Modern Liposuction has evolved from humble beginnings as a rather
experimental procedure 40 or so years ago, to being one of the most popular
procedures in aesthetic surgerytoday. It was the second most popular aesthetic procedure
globally (1,453,340 cases) in 2016(up
4%) as well as most popular procedure in the United States (414,335cases),
up 4.6% from 2015.
toIllouz’s presentation of a technique for removing subcutaneous fat with a
blunt cannula attached to a suction generating device at the 1982 Annual
Meeting of the American Society of Plastic and Reconstructive Surgeons, the
procedure has undergone many refinements and evolved with improvement in
techniques and technology.
My endeavour in
this article is to briefly discuss current evidence based best practice principles
and highlight future trends.
liposuction patients who strive to improve their appearance through diet,
exercise, and a healthy lifestyle are more likely to be satisfied with their
long-term postoperative results.It is
paramountfor both the patient and the surgeon to remember that liposuction is not a weight-loss technique; it is a
body reshaping (contouring)
statement onlarge-volume liposuction (defined as >5 litters oftotal
aspirate), regardless of anaesthetic method, has underscored the recommendation
for operatingin either an acute-care hospital or in an accredited or licensed
facility when removing large volumes.
patient characteristics liposuction can be done either in a hospital or office
based setting, but the American Society ofPlastic Surgeons Practice Advisory recommends
avoidingneuraxial anaesthesia (i.e., spinal, epidural)in office-based settings
because of potential hypotension and volume overload issues.
The super wet (infiltration of 1 mL per estimatedmL
of expected aspirate) and the tumescent (3 to 4 mL of wetting solution per mL
aspirated) are the most widely used wetting techniques in operation. The
maximum recommended safe dose of lidocaine is 55mg/kg and that of epinephrine 50mcg/kg
in the solution[7,8].Recent data suggest that,
for patientsundergoing generalanaesthesia with the super wet technique, the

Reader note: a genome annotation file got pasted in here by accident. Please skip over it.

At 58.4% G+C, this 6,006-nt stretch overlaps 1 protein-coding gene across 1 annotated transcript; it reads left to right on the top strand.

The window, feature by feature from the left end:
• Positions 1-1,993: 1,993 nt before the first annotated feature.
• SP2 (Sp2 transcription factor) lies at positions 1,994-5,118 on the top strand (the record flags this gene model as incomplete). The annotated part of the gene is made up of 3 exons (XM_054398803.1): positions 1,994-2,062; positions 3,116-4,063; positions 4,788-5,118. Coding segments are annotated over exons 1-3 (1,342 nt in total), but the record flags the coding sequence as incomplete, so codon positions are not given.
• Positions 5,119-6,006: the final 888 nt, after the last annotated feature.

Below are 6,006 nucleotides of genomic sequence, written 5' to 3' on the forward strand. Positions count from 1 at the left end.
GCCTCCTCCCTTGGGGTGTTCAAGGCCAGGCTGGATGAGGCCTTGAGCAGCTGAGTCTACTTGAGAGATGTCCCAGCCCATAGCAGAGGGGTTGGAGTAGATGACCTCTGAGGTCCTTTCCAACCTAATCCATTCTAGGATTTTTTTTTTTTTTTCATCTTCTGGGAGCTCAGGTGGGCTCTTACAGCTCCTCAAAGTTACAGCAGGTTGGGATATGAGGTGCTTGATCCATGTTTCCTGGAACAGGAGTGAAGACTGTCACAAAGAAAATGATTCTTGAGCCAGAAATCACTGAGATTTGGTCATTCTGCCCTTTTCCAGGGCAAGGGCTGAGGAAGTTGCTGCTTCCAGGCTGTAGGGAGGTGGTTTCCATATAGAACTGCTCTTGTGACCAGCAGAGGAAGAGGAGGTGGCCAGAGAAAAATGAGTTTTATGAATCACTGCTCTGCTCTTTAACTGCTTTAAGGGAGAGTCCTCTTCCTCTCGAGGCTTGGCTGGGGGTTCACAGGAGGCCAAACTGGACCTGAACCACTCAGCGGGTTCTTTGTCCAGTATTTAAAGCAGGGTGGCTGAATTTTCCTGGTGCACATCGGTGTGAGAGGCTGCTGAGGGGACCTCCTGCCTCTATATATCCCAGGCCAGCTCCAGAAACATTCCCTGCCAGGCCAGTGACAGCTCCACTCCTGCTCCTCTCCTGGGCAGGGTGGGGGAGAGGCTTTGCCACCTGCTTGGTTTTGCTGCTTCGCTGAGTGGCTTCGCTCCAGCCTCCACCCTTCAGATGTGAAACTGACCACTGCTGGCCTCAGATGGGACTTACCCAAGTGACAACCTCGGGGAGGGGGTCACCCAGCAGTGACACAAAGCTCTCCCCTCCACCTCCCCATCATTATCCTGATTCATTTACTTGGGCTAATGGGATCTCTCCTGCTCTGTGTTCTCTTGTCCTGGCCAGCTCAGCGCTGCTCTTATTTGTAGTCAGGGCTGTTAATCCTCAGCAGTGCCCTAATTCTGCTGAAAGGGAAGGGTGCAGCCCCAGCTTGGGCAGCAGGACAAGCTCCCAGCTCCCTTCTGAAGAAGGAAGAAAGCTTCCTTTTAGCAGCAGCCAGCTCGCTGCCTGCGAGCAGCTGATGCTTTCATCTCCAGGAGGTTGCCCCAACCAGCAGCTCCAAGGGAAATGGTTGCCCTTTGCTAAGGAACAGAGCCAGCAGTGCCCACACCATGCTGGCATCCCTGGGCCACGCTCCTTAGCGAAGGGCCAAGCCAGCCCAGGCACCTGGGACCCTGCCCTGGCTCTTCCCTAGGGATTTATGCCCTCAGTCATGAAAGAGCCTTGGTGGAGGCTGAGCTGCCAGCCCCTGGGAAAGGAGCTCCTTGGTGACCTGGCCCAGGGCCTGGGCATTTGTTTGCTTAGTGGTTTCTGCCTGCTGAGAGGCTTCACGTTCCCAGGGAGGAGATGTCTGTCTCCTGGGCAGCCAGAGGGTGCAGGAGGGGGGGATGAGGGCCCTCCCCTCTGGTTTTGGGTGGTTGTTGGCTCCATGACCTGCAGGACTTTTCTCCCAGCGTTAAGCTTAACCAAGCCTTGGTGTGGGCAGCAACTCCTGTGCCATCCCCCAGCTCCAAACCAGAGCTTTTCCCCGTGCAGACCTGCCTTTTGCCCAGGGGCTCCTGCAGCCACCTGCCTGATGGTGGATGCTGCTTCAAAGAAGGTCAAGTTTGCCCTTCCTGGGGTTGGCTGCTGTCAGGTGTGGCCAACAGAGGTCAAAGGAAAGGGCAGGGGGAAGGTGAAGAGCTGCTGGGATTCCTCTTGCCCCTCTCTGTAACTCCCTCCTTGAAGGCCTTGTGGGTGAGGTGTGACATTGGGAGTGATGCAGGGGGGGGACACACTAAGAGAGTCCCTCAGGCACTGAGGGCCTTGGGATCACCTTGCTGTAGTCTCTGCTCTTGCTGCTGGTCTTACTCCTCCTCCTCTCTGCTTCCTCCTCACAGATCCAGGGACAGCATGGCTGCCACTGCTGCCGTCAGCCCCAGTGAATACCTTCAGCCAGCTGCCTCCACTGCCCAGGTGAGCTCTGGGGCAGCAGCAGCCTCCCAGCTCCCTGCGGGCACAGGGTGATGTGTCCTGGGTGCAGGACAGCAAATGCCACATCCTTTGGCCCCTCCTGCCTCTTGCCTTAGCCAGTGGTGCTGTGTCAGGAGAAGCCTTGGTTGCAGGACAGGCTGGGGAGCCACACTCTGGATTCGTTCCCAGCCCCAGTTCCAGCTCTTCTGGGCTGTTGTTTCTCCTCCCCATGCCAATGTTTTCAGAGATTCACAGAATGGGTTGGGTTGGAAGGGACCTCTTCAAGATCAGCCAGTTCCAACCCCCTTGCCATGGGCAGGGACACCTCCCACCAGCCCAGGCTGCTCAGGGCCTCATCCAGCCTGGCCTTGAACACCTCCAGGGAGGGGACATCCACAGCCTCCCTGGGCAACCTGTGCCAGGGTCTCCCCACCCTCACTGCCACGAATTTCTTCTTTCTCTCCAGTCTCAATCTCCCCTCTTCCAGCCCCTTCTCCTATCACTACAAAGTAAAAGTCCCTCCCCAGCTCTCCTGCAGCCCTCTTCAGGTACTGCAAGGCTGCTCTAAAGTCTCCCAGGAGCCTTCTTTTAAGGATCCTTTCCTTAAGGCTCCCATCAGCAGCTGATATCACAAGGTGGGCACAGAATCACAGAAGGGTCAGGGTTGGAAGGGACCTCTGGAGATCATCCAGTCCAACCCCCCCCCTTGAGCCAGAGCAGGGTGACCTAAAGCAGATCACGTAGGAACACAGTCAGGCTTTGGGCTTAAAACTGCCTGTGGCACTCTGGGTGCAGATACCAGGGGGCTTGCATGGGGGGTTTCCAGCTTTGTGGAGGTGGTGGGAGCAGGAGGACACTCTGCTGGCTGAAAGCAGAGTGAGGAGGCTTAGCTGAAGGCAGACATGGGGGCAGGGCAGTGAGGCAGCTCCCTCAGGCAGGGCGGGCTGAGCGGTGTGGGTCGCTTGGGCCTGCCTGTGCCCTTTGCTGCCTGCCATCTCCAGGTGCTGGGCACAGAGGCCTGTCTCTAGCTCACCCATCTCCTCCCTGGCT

lidocainecomponent may be reduced and/or eliminated withoutpostoperative sequel
of increased pain[9,10].This is important in
view of the well-known toxicity issues associated. Wetting fluids should be
warmed to room temperature and the patient should be maintained at normothermic
temperatures to decrease postoperative complications.
Fluid management guidelines for liposuction state
that for small volume aspirations (less than 5 litters) maintenance fluid along
with correction of preoperative losses as well as the subcutaneous infiltrate
is adequate, whereas large volume liposuction (above 5 litters) in addition to
the above, requires 0.25 ml of crystalloid per millilitre of aspirate above 5 litters[11,12].
continue to emerge for use in this procedure, most of them with little evidence
to support their claims of superiority. It isa formidable task for surgeons to
stay abreast ofall the latest techniques, technologies and, more importantly,
evidence surrounding their uses. The common technologies in use are Suction
Assisted Liposuction (SAL), Power Assisted Liposuction (PAL), Ultrasound
Assisted Liposuction (UAL), Laser Assisted Liposuction (LAL) and the more
recent Radio Frequency Assisted Liposuction (RFAL).
Though UAL and
its current avatar VASER has been found to have some benefit in treating
fibrotic areas and in limiting blood loss, larger incisions required, concerns
with burns, cost, long learning curve and slow procedure times have seen its
popularity on the decline,with erstwhile advocates now employing it in only 7-10%
LAL has shown in
a randomized, blinded study to result in up to 17% skin contraction and 25%
improvement in skin elasticity.On the
contrary Prado et al. conducted a
randomized,double-blind, controlled study examiningLAL and SALthat showed no
clinical differencein aesthetic outcomes between these techniques. Cost, slow
operative time, multiple stages, potential for skin injury and the learning
curve limits its usage.PALfared well in a
three-way comparison (SAL vs. UAL vs. PAL) foroverall efficiency, reduced
vascular injury and most favourablecost-benefit ratio.More